SEARCHING STYLEBOOKS ONLINE.

I was going to post about Yury Olesha’s great novel Envy, which I just finished reading in Russian, but I got distracted by creating a long Wikipedia article about an unjustly forgotten Russian writer and didn’t finish that either, so I’m just going to refer you to Mark Liberman’s Log post about a site where you can search 43 different stylebooks at once, OnlineStylebooks.com, and totter off to bed.
Addendum. While I’m at it, I trust everyone knows about OneLook Dictionary Search?

Comments

  1. Sorry, I can’t get past the phrase “read it in Russian.” Too stunned.

  2. Hey, what else is a Russian degree good for?

  3. Thanks for the OneLook URL.

  4. I’m eager to hear your answer to Liberman’s question–whether the internal consistency that style guides impose is a “good thing.” I think it’s a fair question; I’m not sure how I’d answer, and I’m in the same line of work as you. The comments on that LL post are rather inane, unfortunately.

  5. Yes, I think it’s a good thing, but that’s not something that can be proven logically to the satisfaction of everyone. It’s more like a preference for Mozart over Puccini.

  6. marie-lucie says:

    I am afraid I am one of the inane commenters on that LLog post.

  7. Nice analogy, Hat. How could anyone disagree with such a statement? Yet how could anyone make the case for it? (I’m tempted to make some tortured pun involving “pace Puccini fans.” What’s stopping me isn’t the indisputable fact that it isn’t funny or clever, or that many people don’t pronounce “pace” in the right way for this pun to work, but that the geminate “cc” lessens the pun–not that I’m capable of saying “Puccini” that way, or that I would even if I could.)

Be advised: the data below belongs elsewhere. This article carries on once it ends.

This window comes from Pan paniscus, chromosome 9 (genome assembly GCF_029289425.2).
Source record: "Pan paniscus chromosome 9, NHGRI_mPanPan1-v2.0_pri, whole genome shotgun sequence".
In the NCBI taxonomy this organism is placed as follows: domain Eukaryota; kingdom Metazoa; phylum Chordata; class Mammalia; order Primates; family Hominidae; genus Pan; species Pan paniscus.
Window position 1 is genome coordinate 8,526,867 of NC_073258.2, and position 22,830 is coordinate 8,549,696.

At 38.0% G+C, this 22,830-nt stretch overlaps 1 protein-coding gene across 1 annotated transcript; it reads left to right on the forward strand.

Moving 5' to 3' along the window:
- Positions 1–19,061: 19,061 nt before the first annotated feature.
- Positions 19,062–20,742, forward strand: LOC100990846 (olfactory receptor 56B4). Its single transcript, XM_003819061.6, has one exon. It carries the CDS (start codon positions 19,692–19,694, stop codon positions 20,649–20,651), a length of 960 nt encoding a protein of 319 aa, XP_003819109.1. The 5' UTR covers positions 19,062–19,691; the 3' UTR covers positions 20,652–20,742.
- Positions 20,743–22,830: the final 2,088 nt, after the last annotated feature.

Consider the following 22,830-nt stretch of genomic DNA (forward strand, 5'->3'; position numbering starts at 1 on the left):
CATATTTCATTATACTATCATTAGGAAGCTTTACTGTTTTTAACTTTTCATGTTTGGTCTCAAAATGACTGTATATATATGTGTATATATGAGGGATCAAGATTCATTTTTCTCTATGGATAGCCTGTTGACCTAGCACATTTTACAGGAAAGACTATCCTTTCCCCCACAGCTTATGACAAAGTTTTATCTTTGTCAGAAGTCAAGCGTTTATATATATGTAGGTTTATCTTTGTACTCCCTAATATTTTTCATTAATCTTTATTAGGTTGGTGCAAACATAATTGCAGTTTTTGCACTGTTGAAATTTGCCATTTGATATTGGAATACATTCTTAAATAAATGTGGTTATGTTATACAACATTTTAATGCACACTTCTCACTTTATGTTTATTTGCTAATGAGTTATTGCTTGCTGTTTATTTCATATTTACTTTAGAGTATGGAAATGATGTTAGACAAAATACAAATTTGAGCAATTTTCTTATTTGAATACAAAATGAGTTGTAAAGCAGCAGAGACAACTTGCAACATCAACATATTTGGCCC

Marie-Lucie–
    Don’t worry; you didn’t contribute to the inanity.

  8. Sigh. Then you can read my favorite novel in the original.

  9. OK, I’ll bite: what’s your favorite novel?

  10. many people don’t pronounce “pace” in the right way
    Ahem.

  11. Ah yes, now I remember the pace discussion. How quickly they forget. And by “they” I mean “I.” I fear, though, Hat, that your quotation distorts my meaning (the result, I presume, of my sentence being unclear); I meant “the right way for this pun to work.” I would never favor one pronunciation like that; I’d even give “mischevious” a pass (the pronunciation, not the spelling).

  12. Whew!

  13. To me “pace” in that usage seems like a word which is never used in speech except when citing or discussing some specific text in which it occurs. I literally cannot imagine someone using it in speech except with a written antecedent. I may be wrong, but then I’d retreat to saying that anyone who used that word in ordinary speech would be a very, very special kind of person.

  14. Well, I was going to post a clue, and then I was afraid it might be misinterpreted, but here it is:
    the sticky little leaves. (Note: if I read this in a bad translation, this clue may not help you.)

  15. John Emerson–
    I quite agree; anyone who says “pace” without smirking deserves a pace in punem. (For best results, apply apocope.)
    Shelley–
    Aha! That’d be The Brothers K by David James Duncan. Almost.

  16. Ah, yes, the Brothers K, one of my favorites as well. It’s sitting on my shelf in the original, but I’m saving that one to read as a special treat.

  17. And “sticky little leaves” is a perfectly fine translation of клейкие листочки.

  18. Pevear & Volokhonsky have a footnote that says that “sticky little leaves” is from a Pushkin poem “Chill Winds Still Blow”.
    (I’m halfway thru the Brothers Karamazov right now, please don’t spoil anything.)

  19. Yes, this web page quotes the poem, adding “The trite poetic image ‘sticky little leaves’ was still fresh in 1828″ when Pushkin coined it (Давно стершийся поэтический образ – «клейкие листочки» – в 1828 году был свежим).

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